R.S. Sarkaria, J.
1. This appeal by special leave is directed against a judgment, dated October 3, 1968, of the High Court of Punjab and Haryana.
2. The farts leading to this appeal are that the appellants are partners of a firm, Bharat Industries, Chheharta
3. By a Notification, dated May 15, 1956, the Chheharta Municipal Committee levied a profession tax under Section 61(1)(b) of the Punjab Municipal Act, 1911. Initially, the tax was Rs. 15/ per annum and was levied on all the partners of the said firm.
4. By a Notification, dated July 4, 1958, the annual tax for trade, profession or calling for the owner of a factory registered under the Indian Factories Act, to Rs. 200/- per annum and each of the six partners of the said firm were assessed to annual tax of Rs. 200/- by the Municipal Committee.
5. On October 30, 1960, the appellants filed a suit for permanent injunction restraining the defendant Committee from realising the profession tax demanded by it per letters Nos. 15 to 20, dated May 31, 1960, amounting to Rs. 1,200/-.
6. The appellants challenged the validity of the assessment contending that construed in the light of the definition given in Section 2(40) of the Punjab General Clauses Act, the term 'person' occurring in Section 6(1)(b) of the Punjab Municipal Act, 1911, includes a 'firm' and since the trade carried on by the 'firm' is one, the tax could be levied only on the firm, and not on the partners individually. On these premises, it was pleaded that the Municipal Committee in levying the tax on the individual partners had exceeded its statutory powers under Section 61(1)(b) of the Municipal Act.
7. The trial court dismissed the suit. On appeal by the plaintiffs, the Additional District Judge, Amritsar, reversed the judgment of the trial court and decreed the suit.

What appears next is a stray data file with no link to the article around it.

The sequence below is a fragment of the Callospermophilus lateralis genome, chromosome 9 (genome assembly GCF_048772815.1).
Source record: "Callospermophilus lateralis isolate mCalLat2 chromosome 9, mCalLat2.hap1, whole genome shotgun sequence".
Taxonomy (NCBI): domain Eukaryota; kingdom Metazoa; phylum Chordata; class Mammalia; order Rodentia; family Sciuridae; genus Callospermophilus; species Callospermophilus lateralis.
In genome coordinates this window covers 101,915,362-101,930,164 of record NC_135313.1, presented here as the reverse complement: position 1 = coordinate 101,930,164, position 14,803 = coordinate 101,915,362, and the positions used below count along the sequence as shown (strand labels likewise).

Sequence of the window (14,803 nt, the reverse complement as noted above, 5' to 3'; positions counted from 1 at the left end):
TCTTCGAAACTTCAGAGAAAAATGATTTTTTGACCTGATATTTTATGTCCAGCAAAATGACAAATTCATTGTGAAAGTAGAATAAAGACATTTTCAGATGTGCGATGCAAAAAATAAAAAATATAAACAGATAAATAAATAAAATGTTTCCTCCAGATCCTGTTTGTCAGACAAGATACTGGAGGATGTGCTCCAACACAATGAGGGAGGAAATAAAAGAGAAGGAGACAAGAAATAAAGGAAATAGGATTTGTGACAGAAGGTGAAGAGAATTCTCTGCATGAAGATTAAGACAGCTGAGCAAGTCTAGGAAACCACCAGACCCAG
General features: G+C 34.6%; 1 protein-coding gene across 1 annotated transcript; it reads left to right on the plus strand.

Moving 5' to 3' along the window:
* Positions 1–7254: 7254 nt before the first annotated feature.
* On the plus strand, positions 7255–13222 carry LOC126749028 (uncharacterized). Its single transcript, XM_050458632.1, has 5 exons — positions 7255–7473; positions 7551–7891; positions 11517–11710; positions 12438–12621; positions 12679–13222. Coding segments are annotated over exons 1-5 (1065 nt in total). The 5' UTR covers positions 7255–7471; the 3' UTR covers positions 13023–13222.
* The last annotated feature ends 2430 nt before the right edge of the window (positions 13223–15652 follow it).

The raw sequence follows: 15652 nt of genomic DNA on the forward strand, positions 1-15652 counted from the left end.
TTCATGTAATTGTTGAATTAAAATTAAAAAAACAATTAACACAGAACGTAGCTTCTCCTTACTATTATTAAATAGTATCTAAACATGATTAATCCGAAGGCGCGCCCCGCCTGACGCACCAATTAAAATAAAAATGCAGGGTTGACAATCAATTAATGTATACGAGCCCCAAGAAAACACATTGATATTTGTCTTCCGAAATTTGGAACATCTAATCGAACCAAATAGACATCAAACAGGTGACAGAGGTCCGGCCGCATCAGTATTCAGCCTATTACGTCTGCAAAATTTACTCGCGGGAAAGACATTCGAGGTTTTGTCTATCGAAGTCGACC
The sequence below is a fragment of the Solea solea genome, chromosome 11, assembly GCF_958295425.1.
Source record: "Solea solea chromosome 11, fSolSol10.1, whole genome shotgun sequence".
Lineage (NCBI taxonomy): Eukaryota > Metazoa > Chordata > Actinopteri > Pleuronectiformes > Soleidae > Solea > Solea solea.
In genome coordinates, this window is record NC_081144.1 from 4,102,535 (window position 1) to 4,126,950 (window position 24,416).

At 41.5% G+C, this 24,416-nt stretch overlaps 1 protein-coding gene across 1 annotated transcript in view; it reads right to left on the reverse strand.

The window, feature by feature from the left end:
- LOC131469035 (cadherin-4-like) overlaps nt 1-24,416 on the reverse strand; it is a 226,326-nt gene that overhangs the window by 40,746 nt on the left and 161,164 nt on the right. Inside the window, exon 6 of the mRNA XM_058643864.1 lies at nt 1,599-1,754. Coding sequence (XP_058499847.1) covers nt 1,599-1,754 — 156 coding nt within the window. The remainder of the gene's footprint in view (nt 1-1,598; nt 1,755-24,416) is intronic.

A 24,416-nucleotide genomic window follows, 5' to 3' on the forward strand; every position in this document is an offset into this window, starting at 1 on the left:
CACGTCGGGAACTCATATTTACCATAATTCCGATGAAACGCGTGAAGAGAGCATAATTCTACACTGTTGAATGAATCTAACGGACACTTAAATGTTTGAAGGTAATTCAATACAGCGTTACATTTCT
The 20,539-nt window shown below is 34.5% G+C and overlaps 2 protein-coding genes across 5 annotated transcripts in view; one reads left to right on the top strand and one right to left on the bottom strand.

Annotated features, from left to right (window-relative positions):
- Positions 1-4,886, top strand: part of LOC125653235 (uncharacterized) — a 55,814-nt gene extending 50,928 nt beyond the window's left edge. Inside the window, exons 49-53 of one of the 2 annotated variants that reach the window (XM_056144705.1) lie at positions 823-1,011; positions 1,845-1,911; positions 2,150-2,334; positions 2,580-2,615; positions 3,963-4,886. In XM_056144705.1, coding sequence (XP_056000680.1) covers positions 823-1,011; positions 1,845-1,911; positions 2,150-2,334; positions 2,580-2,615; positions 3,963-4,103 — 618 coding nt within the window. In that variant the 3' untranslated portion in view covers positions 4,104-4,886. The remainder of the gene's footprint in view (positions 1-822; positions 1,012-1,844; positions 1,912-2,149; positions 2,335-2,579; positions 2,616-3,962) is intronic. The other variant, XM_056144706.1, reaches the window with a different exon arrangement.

8. The Municipal Committee carried a further appeal to the High Court. The learned single Judge who heard the appeal, affirmed the judgment and decree of the first appellate court, on the reasoning which may be summed up as under :
The term 'person' in Section 61(1)(b) of the Municipal Act, interpreted in the light of the definition given in Section 2(40) of the Punjab General Clauses Act, includes a 'partnership'. Under Clause (b) of Section 61(1) of the Municipal Act, the basis on which the liability to pay tax arises, is the trade, profession or business; and if the trade and business is one carried on by several persons collectively in partnership, then the partnership alone, and not the individual partners, are liable to pay the tax; that the liability on the partners will fall twice which is not contemplated by the scheme and language of the Municipal Act, even though all the partners are jointly and severally liable to any tax for the partnership business.
9. In support of his conclusion that the tax was on trade and not on persons, the learned Judge by way of analogy, referred to Clauses (a), (c), (d), (e) and (f) of Sub-section (1). He also referred to two Madras derision in The Municipal Commissioner of Negapatam v. Sadaya Pillay ILR 7 Mad 74 and Devies v. President of the Madras Municipal Commission ILR 14 Mad 140; and fund himself in entire agreement with the reasoning of the learned Judges in those cases.
10. Aggrieved, the Municipal Committee preferred a Letters Patent Appeal The Appellate Bench of the High Court held that to import the definition of the term 'person' occurring in Section 2(40) of the Punjab General Clauses Act into Section 61(1)(b) of the Municipal Act, will be repugnant to the subject. In the opinion of the Bench, under the scheme of the statute in question, the tax cannot be levied on a firm or factory as such but only on the individual owners of the factory or of the firm. On this reasoning, the Bench reached the conclusion 'that under Section 61(1)(b) of the Act, it is the individual who is to be assessed and is liable to pay the tax mentioned therein and so the assessment as well as the demand of the tax from each of the plaintiffs does not suffer from any legal infirmity'. The B;nch further he'd ' that since the Committee in imposing the tax on the appellants herein has not acted out side the provisions of the statute, it would, on the basis of the judgment of the Supreme Court in Firm Seth Radha Kishan (deceased) represented by Hari Kishan and Ors. v. Administrator Municipal Committee, Ludhiana : 2SCR273 , which also dealt with the provisions of the Municipal Act, fellow that the impugned assessment could only be questioned under the provisions of Sections 84 and 86 of the Act, and the jurisdiction of the Civil Court in respect of tax levied or the assessment made in excluded'. In the result, the appeal was allowed and the trial court's dismissing the suit was restored.